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You might want to check out John Ringo's 'Black Tide Rising' series. He postulates a bio-engineered virus that has two different infection methods; the first is a flu-like "sneeze and infect" carried by pre-symptomatic people, followed by a zombie-bite blood transmitted infection. If you postulate that the zombie cause was created (bio-engineered), you can (with sufficient hand waving) add as many different infection paths as you like, no matter how complex the virus becomes or how unlikely the virus would have naturally evolved. The problem at that point would be thinking of a way to avoid 100% human fatality.

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While Schwern's idea of cholera is probably the most effective one, I'd like to offer you a counter-proposal, a bit more consistent with people's general idea of zombies: zombie fleas.

The idea is simple: when a flea bites a zombie, it becomes a zombie itself, and carries on the disease. What's worse, just like other zombies they become immune to any chemical repellents, environment conditions and lack of food (since that are already dead). The only way to kill a zombie flea it to squash it, and squash it very hard. If you don't squash it hard enough, it will be immobilized, but it will still lurk somewhere, ready to bite. Alternative solution, is, as always, man's best friend: a flamethrower.

Those creatures should be able to make any mammal either infected or a carrier, so if one zombie flea bites a dog, soon enough all its fleas would become zombies as well.

The advantages of this approach are:

  • You will address an issue often neglected by authors of zombie books and films (what exactly happened to fleas in Resident Evil? Are the magically immune?)
  • It will add some drama (some character had a flea, but there is no way to tell whether he was infected or not)
  • It will give your characters a reasonable way to avoid contamination: just don't get infested with fleas.
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  • $\begingroup$ Now the disease is not just cross-species, but cross-phylum? $\endgroup$ – Schwern May 31 '16 at 19:09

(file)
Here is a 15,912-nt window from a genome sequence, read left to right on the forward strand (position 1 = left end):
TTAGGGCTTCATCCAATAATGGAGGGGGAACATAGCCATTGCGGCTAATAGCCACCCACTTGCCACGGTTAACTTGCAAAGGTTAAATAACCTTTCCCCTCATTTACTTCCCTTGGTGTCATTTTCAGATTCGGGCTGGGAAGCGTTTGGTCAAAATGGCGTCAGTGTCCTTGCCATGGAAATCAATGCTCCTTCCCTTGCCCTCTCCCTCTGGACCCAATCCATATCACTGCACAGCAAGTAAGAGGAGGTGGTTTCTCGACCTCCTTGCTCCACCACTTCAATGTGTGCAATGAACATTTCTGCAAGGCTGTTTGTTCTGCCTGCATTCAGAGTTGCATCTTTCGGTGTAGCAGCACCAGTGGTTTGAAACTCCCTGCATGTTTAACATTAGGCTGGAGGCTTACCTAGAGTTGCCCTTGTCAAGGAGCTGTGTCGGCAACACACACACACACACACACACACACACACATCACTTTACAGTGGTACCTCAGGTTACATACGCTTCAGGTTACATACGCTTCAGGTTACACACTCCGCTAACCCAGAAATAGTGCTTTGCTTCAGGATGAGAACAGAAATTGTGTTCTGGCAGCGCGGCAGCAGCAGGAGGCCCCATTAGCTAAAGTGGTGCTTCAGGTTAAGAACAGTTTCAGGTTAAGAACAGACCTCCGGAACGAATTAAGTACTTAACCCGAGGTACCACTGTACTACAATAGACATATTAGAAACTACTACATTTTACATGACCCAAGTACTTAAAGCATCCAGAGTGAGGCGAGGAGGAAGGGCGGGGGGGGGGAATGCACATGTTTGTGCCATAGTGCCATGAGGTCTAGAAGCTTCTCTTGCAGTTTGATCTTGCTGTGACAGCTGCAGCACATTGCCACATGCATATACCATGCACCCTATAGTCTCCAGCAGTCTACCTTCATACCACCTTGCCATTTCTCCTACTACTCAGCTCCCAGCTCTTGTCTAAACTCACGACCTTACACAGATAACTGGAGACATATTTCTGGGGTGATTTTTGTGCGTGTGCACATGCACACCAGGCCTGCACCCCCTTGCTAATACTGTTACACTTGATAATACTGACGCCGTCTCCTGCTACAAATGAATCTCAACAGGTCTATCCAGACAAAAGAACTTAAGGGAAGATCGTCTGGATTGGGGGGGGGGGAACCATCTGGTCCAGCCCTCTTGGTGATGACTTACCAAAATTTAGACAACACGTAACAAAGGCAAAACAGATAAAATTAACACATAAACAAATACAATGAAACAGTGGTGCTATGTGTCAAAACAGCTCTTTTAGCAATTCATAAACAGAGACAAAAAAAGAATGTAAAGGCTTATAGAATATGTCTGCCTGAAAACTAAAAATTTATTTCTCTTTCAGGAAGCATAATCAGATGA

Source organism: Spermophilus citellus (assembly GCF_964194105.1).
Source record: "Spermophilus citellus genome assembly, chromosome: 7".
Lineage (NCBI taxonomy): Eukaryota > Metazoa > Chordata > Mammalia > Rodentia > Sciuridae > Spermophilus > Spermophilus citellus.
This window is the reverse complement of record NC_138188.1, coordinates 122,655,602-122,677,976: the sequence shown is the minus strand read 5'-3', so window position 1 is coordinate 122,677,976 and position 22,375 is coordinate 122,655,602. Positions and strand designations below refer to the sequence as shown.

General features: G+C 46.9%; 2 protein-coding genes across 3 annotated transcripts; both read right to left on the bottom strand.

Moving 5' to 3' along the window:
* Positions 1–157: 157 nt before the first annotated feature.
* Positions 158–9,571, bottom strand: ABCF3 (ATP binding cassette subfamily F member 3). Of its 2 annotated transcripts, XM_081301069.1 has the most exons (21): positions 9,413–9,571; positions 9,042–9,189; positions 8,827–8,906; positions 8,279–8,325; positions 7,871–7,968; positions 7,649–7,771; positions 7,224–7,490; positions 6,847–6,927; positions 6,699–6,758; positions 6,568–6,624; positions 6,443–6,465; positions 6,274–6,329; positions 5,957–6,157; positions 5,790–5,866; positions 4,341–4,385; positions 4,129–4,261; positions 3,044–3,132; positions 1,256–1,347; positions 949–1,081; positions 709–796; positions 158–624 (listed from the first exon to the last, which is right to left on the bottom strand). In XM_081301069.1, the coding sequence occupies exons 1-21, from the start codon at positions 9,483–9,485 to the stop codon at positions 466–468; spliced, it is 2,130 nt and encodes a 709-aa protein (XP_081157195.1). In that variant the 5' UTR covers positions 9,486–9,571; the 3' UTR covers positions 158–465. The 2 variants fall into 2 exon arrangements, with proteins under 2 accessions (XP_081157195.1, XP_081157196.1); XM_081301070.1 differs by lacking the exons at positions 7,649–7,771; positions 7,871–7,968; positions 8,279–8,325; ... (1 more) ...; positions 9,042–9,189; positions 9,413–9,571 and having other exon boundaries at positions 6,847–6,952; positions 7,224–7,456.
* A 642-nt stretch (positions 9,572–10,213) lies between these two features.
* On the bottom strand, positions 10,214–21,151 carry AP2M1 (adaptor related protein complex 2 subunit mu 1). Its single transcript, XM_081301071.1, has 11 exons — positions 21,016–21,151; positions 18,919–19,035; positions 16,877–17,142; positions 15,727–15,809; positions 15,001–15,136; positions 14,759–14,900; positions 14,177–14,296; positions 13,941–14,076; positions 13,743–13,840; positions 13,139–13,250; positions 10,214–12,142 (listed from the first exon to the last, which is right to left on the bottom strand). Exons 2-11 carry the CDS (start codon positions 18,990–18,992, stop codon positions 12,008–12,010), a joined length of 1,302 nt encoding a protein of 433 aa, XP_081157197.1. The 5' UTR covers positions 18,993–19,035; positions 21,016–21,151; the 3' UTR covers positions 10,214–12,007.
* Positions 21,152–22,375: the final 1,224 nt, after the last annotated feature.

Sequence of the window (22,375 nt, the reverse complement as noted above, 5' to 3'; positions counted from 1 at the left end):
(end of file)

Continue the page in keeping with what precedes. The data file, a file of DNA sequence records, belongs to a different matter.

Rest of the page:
• $\begingroup$ You make it sound like a bad thing. Why is that a bad thing? $\endgroup$ – Darth Hunterix May 31 '16 at 21:22
  • $\begingroup$ The question is tagged reality-check, and I don't think it's possible. Cross-species infection is rare. Cross-phylum fungal infection I can't find any. It's basically impossible for an infection to successfully and virulently attack such radically different biology as humans and fleas and cause the same symptoms. You're probably thinking of bubonic plague or malaria, but in both cases the insects are just carriers. They're not harmed by the plague. Your idea would work if the fleas are not zombie fleas, they're just fleas which carry the infection. $\endgroup$ – Schwern May 31 '16 at 22:10
  • $\begingroup$ Fair point, but I didn't describes symptoms of the infection in fleas to be the same as for humans - rather, the fleas the the good part of zombiefication, but not the bad parts. You're right that I was inspired by the bubonic plague, but I didn't mention it for exactly the reason you've mentioned. Malaria didn't cross my mind, but it's gives us even better idea: zombie mosquitos! $\endgroup$ – Darth Hunterix Jun 1 '16 at 5:36
  • $\begingroup$ That the fleas become zombies at all is plenty to drag this out of reality, doesn't matter that it's a slightly different version (also, what are the "bad" parts of being a zombie to a flea?). Look at it another way: your plan doesn't need zombie fleas. Regular fleas or mosquitoes that carry zombie plague are already nigh impossible to reliably combat without them being nigh indestructible. From a story perspective, it makes the characters' actions to avoid being attacked by zombies less interesting if they get it from a flea bite anyway. $\endgroup$ – Schwern Jun 1 '16 at 5:51